Subject: Re: Releasing under OS, what License?
From: "Stephen J. Turnbull" <>
Date: Mon, 25 Jun 2001 12:22:15 +0900

>>>>> "DJ" == DJ Delorie <> writes:

    DJ> The GPL is the most effective OS license for preventing unfair
    DJ> competition.

Er, don't you mean "for enforcing unfair competition"?

This is not to say that GPL isn't far better for the world than
proprietary licensing.  But you're understating the business
advantages that can accrue (under certain circumstances) to GPL.

For example, what Red Hat does with glibc and gcc.  Red Hat
representatives regularly make the point that they have "the best
glibc and gcc" in presentations.  That's OK; it's justified by the
work they have put in.

However, other distros are justifiably wary of using the improvements
until they make their way into the "official" distribution.  They
can't support them except at prohibitive levels of investment in
studying the Red Hat patch kits -- they have to pass customer support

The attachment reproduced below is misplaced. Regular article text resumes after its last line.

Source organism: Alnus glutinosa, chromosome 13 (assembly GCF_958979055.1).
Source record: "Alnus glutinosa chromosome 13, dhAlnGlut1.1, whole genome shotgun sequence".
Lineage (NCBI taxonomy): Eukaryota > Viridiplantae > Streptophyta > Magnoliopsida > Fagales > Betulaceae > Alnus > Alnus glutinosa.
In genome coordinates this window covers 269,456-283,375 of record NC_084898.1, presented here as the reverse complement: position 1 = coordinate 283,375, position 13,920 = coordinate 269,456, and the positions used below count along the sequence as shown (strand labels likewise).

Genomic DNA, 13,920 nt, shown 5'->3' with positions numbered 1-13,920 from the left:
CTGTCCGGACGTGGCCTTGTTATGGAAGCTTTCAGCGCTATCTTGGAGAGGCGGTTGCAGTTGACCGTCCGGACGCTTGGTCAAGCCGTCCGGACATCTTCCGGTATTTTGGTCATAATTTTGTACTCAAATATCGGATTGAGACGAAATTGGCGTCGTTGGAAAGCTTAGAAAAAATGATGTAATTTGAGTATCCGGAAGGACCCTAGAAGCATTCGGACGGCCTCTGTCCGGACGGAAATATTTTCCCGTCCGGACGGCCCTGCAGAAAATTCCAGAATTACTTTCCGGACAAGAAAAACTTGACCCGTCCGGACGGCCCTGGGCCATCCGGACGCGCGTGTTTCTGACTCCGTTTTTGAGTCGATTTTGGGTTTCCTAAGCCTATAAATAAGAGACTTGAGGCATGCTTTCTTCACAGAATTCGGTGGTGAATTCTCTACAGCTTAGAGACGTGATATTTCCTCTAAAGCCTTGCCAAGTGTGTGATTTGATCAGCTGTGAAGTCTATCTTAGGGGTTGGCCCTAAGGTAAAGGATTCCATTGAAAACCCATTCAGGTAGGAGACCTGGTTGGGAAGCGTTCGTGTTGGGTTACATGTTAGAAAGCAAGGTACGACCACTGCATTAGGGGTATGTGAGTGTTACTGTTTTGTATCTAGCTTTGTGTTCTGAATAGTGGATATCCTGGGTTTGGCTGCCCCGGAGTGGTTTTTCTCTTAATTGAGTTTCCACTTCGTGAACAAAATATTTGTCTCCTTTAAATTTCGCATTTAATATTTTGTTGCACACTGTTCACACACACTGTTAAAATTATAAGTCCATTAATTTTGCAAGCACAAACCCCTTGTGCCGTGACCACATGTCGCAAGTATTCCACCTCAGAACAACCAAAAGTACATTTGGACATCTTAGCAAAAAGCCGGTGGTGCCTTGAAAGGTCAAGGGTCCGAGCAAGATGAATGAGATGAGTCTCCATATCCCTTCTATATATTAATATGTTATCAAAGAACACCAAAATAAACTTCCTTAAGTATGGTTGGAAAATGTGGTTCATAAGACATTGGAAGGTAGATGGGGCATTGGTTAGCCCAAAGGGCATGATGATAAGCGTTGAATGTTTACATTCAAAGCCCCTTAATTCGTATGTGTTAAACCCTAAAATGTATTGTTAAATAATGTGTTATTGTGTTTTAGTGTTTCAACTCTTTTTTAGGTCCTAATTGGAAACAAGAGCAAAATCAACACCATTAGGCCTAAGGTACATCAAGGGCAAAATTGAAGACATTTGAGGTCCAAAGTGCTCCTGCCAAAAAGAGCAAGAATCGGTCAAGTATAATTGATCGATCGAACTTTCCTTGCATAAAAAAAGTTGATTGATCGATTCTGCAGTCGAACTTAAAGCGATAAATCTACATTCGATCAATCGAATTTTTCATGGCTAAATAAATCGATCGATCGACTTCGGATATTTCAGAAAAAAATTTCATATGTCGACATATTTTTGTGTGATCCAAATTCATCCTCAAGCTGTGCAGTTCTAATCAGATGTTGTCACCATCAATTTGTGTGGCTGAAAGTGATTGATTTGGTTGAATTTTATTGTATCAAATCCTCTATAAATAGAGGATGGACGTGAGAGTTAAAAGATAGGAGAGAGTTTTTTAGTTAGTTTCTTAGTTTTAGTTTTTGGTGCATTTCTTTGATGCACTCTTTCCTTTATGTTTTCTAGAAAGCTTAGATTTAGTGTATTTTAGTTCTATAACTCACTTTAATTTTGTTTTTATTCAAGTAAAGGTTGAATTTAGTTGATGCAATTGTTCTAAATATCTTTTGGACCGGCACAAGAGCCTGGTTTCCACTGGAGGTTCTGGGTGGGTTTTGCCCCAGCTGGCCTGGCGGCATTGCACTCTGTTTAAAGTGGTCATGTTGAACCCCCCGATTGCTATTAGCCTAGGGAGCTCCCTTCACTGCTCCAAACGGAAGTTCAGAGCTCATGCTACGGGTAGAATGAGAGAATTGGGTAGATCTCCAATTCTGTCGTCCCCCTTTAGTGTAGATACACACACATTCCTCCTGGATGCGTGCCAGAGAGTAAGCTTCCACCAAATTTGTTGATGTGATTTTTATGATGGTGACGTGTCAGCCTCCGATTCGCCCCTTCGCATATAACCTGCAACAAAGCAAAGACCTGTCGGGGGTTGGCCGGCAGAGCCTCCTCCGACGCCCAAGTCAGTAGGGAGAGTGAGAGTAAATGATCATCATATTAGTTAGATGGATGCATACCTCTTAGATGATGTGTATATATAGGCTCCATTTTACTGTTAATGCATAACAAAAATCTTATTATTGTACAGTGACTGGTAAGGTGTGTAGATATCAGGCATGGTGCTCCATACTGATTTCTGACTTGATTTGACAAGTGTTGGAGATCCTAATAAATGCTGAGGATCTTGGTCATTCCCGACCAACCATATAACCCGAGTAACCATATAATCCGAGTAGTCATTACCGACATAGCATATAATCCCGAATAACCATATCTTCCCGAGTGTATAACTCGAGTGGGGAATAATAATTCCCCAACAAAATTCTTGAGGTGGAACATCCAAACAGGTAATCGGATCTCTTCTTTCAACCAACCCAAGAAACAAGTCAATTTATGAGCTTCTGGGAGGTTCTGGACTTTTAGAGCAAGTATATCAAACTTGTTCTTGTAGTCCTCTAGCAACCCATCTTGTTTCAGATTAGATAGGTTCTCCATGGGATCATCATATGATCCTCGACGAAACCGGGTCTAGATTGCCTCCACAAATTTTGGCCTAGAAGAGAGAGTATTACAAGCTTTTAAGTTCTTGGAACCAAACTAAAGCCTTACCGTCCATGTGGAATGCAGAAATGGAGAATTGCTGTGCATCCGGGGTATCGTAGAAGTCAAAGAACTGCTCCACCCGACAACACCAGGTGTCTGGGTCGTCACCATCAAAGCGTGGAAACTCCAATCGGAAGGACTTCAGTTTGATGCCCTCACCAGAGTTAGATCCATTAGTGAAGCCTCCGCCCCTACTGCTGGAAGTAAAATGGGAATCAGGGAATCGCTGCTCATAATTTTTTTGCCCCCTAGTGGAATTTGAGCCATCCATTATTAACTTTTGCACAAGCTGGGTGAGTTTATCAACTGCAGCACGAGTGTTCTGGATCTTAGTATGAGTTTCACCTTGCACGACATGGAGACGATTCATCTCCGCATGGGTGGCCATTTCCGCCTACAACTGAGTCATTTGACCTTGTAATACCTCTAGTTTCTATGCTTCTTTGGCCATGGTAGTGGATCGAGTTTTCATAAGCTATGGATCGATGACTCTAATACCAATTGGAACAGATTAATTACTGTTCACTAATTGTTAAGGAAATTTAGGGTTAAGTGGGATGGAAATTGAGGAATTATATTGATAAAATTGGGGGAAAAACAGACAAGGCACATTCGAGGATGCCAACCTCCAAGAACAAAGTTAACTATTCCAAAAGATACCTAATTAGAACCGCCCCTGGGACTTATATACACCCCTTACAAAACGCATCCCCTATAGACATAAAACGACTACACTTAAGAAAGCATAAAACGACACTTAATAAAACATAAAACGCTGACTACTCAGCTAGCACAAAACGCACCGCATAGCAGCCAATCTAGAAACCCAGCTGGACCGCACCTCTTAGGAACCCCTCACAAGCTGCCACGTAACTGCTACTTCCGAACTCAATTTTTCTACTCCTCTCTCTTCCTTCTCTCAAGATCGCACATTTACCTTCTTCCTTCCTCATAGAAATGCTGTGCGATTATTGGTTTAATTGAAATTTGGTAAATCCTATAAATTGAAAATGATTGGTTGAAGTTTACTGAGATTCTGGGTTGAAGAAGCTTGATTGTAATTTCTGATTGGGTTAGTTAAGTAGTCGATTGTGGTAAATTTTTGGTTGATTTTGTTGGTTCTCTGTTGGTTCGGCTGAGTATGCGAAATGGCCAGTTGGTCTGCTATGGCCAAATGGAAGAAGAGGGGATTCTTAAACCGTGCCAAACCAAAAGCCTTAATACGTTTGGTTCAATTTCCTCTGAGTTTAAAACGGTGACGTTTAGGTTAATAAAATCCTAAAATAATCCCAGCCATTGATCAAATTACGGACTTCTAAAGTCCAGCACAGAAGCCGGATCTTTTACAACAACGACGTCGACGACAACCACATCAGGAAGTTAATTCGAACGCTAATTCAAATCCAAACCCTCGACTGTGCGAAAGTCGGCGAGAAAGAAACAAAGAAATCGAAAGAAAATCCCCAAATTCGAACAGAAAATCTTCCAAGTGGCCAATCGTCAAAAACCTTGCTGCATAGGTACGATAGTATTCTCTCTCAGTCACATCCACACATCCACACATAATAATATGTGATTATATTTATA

questions to Red Hat!  Furthermore, they'd be crazy to invest much in
more than superficial bugfixing, as any such improvements would
immediately be _practically_ available to Red Hat.[1]

So the position of "best glibc" is Red Hat's to lose.  They have an
enduring advantage in the market which is not based on technical
superiority, simply by being big enough to match (identically!) the
best ideas any competitor can put forward.[2]

And this doesn't even take into account the opportunities for taking
competitors' good ideas proprietary (via clean-room implementation)
available to sole owners of GPL-ed software.

[1]  Of course the "usual reasons" for contributing still apply.  I'm
just saying that there is no "pure business case" for it.

[2]  In fairness, in the same presentation RH reps are typically quite
forthcoming (and by name) about important contributions by competitors.
But there's always the subvocal "yeah, others can do good work too ...
but you can always be sure of having the state of the art by buying
Red Hat!"

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